Main objectives of this lab are:
learn and practice to use a graduated cylinder, pipet, and buret for volume measurements;
determine average volume of a water drop using volumetric ware;
find the density of liquid and a solid using mass and volume measurements.
Average percent difference indicates volumetric ware’ accuracy and precision. In this lab pipet out of all volumetric ware will have the highest accuracy and precision and, therefore, lowest average percent difference.
In this lab, the following materials were used:
The graduated cylinder
The graduated cylinder was obtained, and a 50-mL beaker was weighed. Using a wash bottle, exactly 10.0 mL of distilled water were added to the cylinder. Water from the cylinder was poured into a beaker, and the beaker with water was weighed on the same scales. Another 10.0 mL of distilled water were added to the cylinder and poured into a beaker. Masses of the empty beaker and the beaker containing 10.0 mL and 20.0 mL were recorded.
A 10-mL pipet was obtained, and a clean, dry empty 50-mL beaker was weighed. Using a suction bulb, 10 mL of distilled water were drawn into a pipet (exactly to the mark) and poured into the weighed 50-mL beaker. The beaker containing 10.0 mL was weighed. Another 10.0-mL sample of water was poured into the beaker using the pipet and a suction bulb. The beaker was weighed again, and the weights of the beaker containing no water, 10.0, and 20.0 mL of distilled water were recorded.
A buret was obtained, mounted on a ringstand, and filled with distilled water. A dry 50-mL beaker was weighed. Two samples of water were added to the beaker from a buret weighing the beaker after adding each sample. Buret readings and beaker weights were recorded.
The Volume of a Drop
20 mL of distilled water were added to a 50 mL beaker. Using a vertically held plastic dropper, 25 drops of distilled water were added to a graduated cylinder. The cylinder reading was recorded. Without emptying the cylinder, additional 25 drops were added to it and volume reading was recorded. After emptying the cylinder, the same procedure was performed holding the dropper horizontally. After that, the same procedure was repeated twice using a buret to deliver drops.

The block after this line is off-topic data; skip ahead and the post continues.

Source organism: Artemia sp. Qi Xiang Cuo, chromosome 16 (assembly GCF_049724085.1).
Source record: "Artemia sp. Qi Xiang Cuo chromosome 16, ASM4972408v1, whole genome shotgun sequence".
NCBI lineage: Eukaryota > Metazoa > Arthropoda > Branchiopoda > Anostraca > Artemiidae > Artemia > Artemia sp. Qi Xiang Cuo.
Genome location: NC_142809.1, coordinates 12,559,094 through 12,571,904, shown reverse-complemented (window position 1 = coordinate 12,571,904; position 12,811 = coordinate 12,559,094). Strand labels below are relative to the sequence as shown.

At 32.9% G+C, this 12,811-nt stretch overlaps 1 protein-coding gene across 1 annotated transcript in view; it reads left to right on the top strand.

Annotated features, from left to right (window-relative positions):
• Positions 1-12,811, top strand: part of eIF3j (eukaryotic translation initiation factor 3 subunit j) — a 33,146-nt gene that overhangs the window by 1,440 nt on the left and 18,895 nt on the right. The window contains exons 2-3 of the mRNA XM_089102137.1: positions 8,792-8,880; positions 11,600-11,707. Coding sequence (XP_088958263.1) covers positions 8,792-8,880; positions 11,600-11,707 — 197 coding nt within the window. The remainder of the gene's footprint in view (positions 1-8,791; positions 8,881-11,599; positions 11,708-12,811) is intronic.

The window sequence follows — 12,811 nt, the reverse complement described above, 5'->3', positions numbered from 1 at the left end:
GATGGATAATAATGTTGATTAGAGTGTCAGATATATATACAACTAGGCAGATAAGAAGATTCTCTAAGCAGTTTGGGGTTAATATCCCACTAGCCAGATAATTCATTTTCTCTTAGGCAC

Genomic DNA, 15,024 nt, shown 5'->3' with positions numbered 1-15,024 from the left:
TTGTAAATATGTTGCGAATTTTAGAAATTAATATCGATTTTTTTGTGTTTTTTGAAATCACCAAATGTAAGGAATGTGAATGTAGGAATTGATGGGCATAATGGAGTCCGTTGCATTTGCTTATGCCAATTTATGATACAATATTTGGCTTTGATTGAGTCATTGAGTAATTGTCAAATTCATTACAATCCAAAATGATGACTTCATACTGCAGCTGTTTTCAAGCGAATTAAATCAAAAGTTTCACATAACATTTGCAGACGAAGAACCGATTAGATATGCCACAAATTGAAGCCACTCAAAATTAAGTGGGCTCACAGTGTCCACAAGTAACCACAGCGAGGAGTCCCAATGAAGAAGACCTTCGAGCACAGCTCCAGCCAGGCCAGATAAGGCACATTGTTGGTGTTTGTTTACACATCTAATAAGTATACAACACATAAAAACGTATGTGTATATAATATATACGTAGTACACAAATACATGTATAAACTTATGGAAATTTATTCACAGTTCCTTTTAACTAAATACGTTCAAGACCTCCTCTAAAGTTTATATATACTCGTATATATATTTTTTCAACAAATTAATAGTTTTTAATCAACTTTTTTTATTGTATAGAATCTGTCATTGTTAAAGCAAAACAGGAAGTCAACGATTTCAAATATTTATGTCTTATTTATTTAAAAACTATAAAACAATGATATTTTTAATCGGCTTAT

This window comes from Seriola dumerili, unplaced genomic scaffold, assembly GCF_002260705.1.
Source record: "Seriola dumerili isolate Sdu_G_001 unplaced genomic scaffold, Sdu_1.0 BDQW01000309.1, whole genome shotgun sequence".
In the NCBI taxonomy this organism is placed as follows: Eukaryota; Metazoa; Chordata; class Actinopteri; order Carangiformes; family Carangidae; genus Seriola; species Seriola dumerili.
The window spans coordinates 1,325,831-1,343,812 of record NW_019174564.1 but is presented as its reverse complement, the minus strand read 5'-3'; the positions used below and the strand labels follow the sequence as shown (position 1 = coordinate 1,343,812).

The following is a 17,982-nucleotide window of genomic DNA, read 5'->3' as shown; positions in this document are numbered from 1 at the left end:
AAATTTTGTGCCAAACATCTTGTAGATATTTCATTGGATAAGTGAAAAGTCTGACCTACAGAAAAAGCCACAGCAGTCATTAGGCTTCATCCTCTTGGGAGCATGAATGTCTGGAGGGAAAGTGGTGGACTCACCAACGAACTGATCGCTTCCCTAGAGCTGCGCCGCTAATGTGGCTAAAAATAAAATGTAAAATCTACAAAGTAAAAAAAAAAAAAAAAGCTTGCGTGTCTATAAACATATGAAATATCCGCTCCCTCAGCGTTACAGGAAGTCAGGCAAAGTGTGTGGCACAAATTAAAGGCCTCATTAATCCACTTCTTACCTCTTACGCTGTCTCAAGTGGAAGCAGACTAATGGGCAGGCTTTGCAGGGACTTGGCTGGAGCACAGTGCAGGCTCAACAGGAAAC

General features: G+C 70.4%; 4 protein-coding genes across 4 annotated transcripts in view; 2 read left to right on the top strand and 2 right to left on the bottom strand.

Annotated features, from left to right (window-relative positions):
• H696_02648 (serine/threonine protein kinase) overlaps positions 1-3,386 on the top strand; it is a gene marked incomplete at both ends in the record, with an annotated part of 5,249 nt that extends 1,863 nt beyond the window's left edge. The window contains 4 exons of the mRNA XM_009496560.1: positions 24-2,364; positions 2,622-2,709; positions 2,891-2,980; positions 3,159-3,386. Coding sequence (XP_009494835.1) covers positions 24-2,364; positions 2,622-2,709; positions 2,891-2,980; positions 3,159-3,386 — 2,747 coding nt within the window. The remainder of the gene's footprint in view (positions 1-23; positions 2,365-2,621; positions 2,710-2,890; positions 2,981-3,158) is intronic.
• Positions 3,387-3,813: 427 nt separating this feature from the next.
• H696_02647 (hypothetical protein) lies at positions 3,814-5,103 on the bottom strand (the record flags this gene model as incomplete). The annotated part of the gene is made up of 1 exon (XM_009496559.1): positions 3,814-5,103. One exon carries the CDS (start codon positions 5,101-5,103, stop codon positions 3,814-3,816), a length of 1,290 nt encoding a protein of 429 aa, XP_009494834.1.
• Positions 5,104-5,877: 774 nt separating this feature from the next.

Density of an Unknown Liquid
The 30-mL sample of an unknown liquid was obtained, and its identification number was recorded. A clean, dry 50-mL beaker was weighed, and its weighed was recorded. A pipet was rinsed with an unknown liquid and used to deliver 10.00 mL of unknown liquid into the beaker. The beaker containing unknown liquid was weighed, and another 10.00-mL sample was added to it using a pipet. After that, the beaker’s weight was recorded again.
Density of a Solid
The weight of a dry clean 50-mL beaker was recorded. A rubber stopper was obtained and placed in a beaker; their combined weight was recorded. A graduated cylinder was filled approximately halfway with distilled water, and the volume reading was recorded. A rubber stopper was put into the cylinder without making any splashes, and new volume reading was recorded.
The Graduated Cylinder
Raw data of the experiment measurements is presented in Tab. 3.1:
Volume of water added to a beaker on a mass basis can be found:
Volume on a mass basis of a second sample can be found the same way. Having volumes of the same samples on a reading and mass basis, volume difference can be calculated:
Difference=Vreading basis-Vmass basis=10.0mL-9.3mL=0.7mL
Having average volume difference, average % difference can be computed using the following formula:
%Difference=Average differenceV(reading basis)100%=-0.5510.0100%=-5.5%
All the calculations are summed up in Tab. 3.2:
The calculations for the pipet average % difference are the same as for the graduated cylinder. Raw data is presented in Tab. 3.3, and the results of calculations are shown in Tab. 3.4:
Calculations for the buret average % difference are the same as in the previous cases of the pipet and graduated cylinder. Raw experimental data is shown in Tab. 3.5, and results of the calculations are presented in Tab. 3.6:
The Volume of a Drop
Initial data on the experiment is shown in Tab. 3.7:
The volume of drop can be obtained by dividing the total volume of water by the number of drops:
Vdrop=V(total)N(drops)=1.2 mL25=0.04 mL
Calculations are summed up in Tab.3.8:
Volume of a single drop can be found graphically from the slope of the Total Volume vs. Number of drops graph:
Figure 3.1 Total Volume vs. Number of Drops Graph
Density of an Unknown Liquid
Raw data from this experiment is shown in Tab. 3.9:
Density of an unknown liquid can be found using the following formula:
d=mV=10.5 g10 mL=1.05 g/mL
Results of calculations are summed up in Tab. 3.10:
Density of a solid
Raw data is presented in Tab. 3.11:
The density of the rubber stopper can be found similarly to the density of an unknown liquid – its volume and mass are required. Mass of the stopper:
Volume of a stopper can be found as a difference between graduated cylinder readings:
Having all the necessary values, density of the rubber stopper can be found:
Results of the calculations are shown in Tab. 3.12:
Primary results of the lab can be summarized in the Tab. 3.13:
In this lab we have learned and practiced to use volumetric ware, we determined average volume of a water drop, and used mass and volume measurements to determine density of liquid and a solid. Average percent difference indicates volumetric ware's precision and accuracy, according to our measurements the pipet possessed the best accuracy with 0.2% average percent difference. The volume of the average drop of water comprised 0.058 mL. Unknown liquid’s density was 1.05 g/mL, and the density of a rubber stopper comprised 1.83 g/mL.
Slabaugh, Michael R, and Spencer L Seager. Safety-Scale Laboratory Experiments For Chemistry For Today. Pacific Grove, Calif.: Brooks/Cole, 2013. Print.